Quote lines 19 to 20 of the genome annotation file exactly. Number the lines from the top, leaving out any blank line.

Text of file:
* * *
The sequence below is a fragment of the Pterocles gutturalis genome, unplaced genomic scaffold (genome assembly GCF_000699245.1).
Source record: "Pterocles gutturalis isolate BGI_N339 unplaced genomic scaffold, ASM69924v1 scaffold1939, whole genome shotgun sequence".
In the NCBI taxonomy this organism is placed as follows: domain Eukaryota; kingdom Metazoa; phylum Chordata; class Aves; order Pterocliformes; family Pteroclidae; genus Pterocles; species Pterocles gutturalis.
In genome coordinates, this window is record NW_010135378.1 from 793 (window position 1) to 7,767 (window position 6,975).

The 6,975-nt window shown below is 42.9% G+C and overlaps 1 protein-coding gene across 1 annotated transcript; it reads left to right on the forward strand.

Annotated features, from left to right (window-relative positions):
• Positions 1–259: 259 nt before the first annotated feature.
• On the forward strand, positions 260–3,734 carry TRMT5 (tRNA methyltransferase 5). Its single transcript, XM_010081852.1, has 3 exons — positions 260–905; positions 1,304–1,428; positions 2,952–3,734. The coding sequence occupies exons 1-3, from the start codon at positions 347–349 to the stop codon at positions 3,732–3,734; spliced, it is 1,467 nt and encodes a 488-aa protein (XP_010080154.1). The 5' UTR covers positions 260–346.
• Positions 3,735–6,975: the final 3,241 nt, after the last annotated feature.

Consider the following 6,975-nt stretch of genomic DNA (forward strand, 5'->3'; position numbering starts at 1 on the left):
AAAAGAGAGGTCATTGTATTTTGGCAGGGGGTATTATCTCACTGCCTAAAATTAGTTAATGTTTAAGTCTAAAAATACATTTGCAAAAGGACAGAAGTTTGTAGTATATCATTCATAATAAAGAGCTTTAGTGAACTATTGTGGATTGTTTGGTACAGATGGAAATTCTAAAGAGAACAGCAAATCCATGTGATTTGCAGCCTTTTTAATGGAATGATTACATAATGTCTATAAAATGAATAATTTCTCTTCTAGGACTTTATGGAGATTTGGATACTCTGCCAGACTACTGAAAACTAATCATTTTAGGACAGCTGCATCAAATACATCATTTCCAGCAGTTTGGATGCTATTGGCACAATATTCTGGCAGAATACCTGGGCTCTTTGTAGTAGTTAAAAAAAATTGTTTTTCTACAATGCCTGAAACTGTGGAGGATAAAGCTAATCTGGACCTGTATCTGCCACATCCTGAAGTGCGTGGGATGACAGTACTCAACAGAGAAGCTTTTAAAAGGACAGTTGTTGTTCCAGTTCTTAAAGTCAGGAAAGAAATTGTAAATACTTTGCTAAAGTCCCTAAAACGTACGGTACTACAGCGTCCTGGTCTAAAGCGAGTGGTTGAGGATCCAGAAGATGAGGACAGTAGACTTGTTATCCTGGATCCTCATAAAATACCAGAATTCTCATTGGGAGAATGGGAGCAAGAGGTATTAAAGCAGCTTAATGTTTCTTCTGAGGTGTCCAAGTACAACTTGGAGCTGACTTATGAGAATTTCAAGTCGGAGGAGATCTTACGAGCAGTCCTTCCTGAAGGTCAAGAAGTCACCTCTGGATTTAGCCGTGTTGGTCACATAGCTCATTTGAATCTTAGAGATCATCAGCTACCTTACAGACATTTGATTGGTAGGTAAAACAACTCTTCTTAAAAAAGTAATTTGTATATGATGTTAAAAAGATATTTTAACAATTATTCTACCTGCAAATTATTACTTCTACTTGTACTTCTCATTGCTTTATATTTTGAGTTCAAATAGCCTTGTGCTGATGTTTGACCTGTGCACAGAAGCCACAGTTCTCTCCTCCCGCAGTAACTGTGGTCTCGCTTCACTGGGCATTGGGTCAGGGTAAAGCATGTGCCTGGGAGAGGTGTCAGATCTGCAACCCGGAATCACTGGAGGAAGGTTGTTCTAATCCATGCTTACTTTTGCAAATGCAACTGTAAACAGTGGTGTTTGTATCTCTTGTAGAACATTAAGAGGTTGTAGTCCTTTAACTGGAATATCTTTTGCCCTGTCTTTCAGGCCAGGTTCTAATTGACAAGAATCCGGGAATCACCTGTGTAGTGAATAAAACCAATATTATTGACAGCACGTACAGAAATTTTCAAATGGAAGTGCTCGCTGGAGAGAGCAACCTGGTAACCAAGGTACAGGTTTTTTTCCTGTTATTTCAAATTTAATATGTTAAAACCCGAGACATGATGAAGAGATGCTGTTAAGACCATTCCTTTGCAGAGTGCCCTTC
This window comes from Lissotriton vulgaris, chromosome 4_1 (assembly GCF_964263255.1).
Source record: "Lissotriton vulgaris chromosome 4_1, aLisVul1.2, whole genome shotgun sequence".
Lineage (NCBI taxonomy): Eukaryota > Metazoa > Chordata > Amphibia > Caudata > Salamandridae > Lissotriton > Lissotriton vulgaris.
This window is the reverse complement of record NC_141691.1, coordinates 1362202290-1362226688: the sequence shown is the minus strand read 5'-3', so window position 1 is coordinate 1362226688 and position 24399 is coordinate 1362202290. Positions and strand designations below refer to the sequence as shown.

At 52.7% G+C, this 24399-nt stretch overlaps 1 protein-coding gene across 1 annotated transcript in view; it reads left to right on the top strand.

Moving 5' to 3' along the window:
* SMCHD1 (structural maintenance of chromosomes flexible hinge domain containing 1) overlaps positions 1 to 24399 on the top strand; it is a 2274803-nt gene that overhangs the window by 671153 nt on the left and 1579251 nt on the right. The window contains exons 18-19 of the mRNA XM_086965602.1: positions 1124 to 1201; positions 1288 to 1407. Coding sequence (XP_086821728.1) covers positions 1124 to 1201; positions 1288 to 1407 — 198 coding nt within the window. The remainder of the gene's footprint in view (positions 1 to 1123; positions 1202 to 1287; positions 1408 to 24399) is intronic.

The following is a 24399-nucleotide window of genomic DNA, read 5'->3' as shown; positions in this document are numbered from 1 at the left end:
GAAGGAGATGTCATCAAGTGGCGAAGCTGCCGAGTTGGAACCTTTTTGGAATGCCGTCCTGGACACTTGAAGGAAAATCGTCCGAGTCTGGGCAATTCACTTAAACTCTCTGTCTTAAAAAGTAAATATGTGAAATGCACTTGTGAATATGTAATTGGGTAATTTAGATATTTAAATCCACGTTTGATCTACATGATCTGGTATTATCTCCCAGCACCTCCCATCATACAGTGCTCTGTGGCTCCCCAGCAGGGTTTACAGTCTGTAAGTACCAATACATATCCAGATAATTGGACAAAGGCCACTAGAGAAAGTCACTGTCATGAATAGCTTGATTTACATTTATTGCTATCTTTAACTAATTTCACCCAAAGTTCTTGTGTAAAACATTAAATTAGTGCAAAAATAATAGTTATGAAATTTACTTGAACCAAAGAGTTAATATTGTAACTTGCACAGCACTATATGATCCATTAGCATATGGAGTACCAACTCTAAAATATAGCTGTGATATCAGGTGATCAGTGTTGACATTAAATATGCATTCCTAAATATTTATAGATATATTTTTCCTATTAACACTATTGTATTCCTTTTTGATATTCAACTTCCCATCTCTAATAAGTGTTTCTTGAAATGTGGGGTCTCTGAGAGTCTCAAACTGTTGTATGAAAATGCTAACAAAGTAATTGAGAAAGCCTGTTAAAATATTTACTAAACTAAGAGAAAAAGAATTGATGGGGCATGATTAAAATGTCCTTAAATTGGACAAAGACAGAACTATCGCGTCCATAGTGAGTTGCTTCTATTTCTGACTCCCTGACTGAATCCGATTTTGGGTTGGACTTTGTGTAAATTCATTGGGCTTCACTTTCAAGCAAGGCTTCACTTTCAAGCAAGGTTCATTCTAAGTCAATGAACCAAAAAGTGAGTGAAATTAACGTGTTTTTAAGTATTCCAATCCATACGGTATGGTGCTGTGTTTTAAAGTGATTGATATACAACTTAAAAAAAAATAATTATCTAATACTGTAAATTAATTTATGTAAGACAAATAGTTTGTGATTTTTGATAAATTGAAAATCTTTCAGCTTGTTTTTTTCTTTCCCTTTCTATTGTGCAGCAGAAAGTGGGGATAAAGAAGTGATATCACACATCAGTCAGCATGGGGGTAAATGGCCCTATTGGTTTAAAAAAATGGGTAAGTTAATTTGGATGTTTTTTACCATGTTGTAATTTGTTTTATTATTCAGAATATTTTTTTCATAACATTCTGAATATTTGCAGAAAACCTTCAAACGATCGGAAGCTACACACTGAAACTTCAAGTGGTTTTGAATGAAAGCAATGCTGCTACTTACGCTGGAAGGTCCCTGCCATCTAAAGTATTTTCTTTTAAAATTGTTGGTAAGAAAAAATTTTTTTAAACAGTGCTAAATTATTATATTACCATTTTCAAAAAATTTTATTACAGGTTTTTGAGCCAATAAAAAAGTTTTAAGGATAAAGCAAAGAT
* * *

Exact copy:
The following is a 24399-nucleotide window of genomic DNA, read 5'->3' as shown; positions in this document are numbered from 1 at the left end:
GAAGGAGATGTCATCAAGTGGCGAAGCTGCCGAGTTGGAACCTTTTTGGAATGCCGTCCTGGACACTTGAAGGAAAATCGTCCGAGTCTGGGCAATTCACTTAAACTCTCTGTCTTAAAAAGTAAATATGTGAAATGCACTTGTGAATATGTAATTGGGTAATTTAGATATTTAAATCCACGTTTGATCTACATGATCTGGTATTATCTCCCAGCACCTCCCATCATACAGTGCTCTGTGGCTCCCCAGCAGGGTTTACAGTCTGTAAGTACCAATACATATCCAGATAATTGGACAAAGGCCACTAGAGAAAGTCACTGTCATGAATAGCTTGATTTACATTTATTGCTATCTTTAACTAATTTCACCCAAAGTTCTTGTGTAAAACATTAAATTAGTGCAAAAATAATAGTTATGAAATTTACTTGAACCAAAGAGTTAATATTGTAACTTGCACAGCACTATATGATCCATTAGCATATGGAGTACCAACTCTAAAATATAGCTGTGATATCAGGTGATCAGTGTTGACATTAAATATGCATTCCTAAATATTTATAGATATATTTTTCCTATTAACACTATTGTATTCCTTTTTGATATTCAACTTCCCATCTCTAATAAGTGTTTCTTGAAATGTGGGGTCTCTGAGAGTCTCAAACTGTTGTATGAAAATGCTAACAAAGTAATTGAGAAAGCCTGTTAAAATATTTACTAAACTAAGAGAAAAAGAATTGATGGGGCATGATTAAAATGTCCTTAAATTGGACAAAGACAGAACTATCGCGTCCATAGTGAGTTGCTTCTATTTCTGACTCCCTGACTGAATCCGATTTTGGGTTGGACTTTGTGTAAATTCATTGGGCTTCACTTTCAAGCAAGGCTTCACTTTCAAGCAAGGTTCATTCTAAGTCAATGAACCAAAAAGTGAGTGAAATTAACGTGTTTTTAAGTATTCCAATCCATACGGTATGGTGCTGTGTTTTAAAGTGATTGATATACAACTTAAAAAAAAATAATTATCTAATACTGTAAATTAATTTATGTAAGACAAATAGTTTGTGATTTTTGATAAATTGAAAATCTTTCAGCTTGTTTTTTTCTTTCCCTTTCTATTGTGCAGCAGAAAGTGGGGATAAAGAAGTGATATCACACATCAGTCAGCATGGGGGTAAATGGCCCTATTGGTTTAAAAAAATGGGTAAGTTAATTTGGATGTTTTTTACCATGTTGTAATTTGTTTTATTATTCAGAATATTTTTTTCATAACATTCTGAATATTTGCAGAAAACCTTCAAACGATCGGAAGCTACACACTGAAACTTCAAGTGGTTTTGAATGAAAGCAATGCTGCTACTTACGCTGGAAGGTCCCTGCCATCTAAAGTATTTTCTTTTAAAATTGTTGGTAAGAAAAAATTTTTTTAAACAGTGCTAAATTATTATATTACCATTTTCAAAAAATTTTATTACAGGTTTTTGAGCCAATAAAAAAGTTTTAAGGATAAAGCAAAGAT